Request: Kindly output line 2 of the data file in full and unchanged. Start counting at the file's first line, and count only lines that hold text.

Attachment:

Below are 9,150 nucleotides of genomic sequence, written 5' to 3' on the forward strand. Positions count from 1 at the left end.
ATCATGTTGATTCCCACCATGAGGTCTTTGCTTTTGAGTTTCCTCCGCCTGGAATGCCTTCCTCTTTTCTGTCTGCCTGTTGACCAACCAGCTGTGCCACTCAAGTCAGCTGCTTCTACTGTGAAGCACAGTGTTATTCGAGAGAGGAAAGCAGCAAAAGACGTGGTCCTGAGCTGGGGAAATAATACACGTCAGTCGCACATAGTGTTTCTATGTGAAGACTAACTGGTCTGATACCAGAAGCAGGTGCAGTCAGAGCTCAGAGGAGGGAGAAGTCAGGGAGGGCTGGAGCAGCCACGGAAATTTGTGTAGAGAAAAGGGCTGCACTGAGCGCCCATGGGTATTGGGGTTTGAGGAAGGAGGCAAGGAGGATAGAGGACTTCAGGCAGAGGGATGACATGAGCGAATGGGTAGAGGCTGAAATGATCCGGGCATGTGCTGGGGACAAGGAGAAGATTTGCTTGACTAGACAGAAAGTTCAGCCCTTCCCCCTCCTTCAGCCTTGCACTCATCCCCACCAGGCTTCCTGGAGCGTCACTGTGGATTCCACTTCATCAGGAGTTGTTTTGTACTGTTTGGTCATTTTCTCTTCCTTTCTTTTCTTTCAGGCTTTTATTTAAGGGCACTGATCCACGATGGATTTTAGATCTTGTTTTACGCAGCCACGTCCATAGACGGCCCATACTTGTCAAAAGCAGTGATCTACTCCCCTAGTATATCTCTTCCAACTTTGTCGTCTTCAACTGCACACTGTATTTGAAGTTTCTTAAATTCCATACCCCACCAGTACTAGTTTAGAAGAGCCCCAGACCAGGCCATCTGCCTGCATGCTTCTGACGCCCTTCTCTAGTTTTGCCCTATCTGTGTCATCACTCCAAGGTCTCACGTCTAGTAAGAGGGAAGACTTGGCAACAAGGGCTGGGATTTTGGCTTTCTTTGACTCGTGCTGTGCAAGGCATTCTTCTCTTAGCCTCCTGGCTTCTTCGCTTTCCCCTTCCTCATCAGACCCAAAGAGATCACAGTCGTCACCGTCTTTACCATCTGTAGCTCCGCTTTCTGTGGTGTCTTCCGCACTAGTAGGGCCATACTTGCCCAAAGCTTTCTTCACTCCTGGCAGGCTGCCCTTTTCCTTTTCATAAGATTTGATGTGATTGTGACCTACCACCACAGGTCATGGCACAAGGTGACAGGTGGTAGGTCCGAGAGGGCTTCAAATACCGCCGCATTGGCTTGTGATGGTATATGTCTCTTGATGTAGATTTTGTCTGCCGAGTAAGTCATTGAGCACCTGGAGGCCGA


ATCATGTTGATTCCCACCATGAGGTCTTTGCTTTTGAGTTTCCTCCGCCTGGAATGCCTTCCTCTTTTCTGTCTGCCTGTTGACCAACCAGCTGTGCCACTCAAGTCAGCTGCTTCTACTGTGAAGCACAGTGTTATTCGAGAGAGGAAAGCAGCAAAAGACGTGGTCCTGAGCTGGGGAAATAATACACGTCAGTCGCACATAGTGTTTCTATGTGAAGACTAACTGGTCTGATACCAGAAGCAGGTGCAGTCAGAGCTCAGAGGAGGGAGAAGTCAGGGAGGGCTGGAGCAGCCACGGAAATTTGTGTAGAGAAAAGGGCTGCACTGAGCGCCCATGGGTATTGGGGTTTGAGGAAGGAGGCAAGGAGGATAGAGGACTTCAGGCAGAGGGATGACATGAGCGAATGGGTAGAGGCTGAAATGATCCGGGCATGTGCTGGGGACAAGGAGAAGATTTGCTTGACTAGACAGAAAGTTCAGCCCTTCCCCCTCCTTCAGCCTTGCACTCATCCCCACCAGGCTTCCTGGAGCGTCACTGTGGATTCCACTTCATCAGGAGTTGTTTTGTACTGTTTGGTCATTTTCTCTTCCTTTCTTTTCTTTCAGGCTTTTATTTAAGGGCACTGATCCACGATGGATTTTAGATCTTGTTTTACGCAGCCACGTCCATAGACGGCCCATACTTGTCAAAAGCAGTGATCTACTCCCCTAGTATATCTCTTCCAACTTTGTCGTCTTCAACTGCACACTGTATTTGAAGTTTCTTAAATTCCATACCCCACCAGTACTAGTTTAGAAGAGCCCCAGACCAGGCCATCTGCCTGCATGCTTCTGACGCCCTTCTCTAGTTTTGCCCTATCTGTGTCATCACTCCAAGGTCTCACGTCTAGTAAGAGGGAAGACTTGGCAACAAGGGCTGGGATTTTGGCTTTCTTTGACTCGTGCTGTGCAAGGCATTCTTCTCTTAGCCTCCTGGCTTCTTCGCTTTCCCCTTCCTCATCAGACCCAAAGAGATCACAGTCGTCACCGTCTTTACCATCTGTAGCTCCGCTTTCTGTGGTGTCTTCCGCACTAGTAGGGCCATACTTGCCCAAAGCTTTCTTCACTCCTGGCAGGCTGCCCTTTTCCTTTTCATAAGATTTGATGTGATTGTGACCTACCACCACAGGTCATGGCACAAGGTGACAGGTGGTAGGTCCGAGAGGGCTTCAAATACCGCCGCATTGGCTTGTGATGGTATATGTCTCTTGATGTAGATTTTGTCTGCCGAGTAAGTCATTGAGCACCTGGAGGCCGA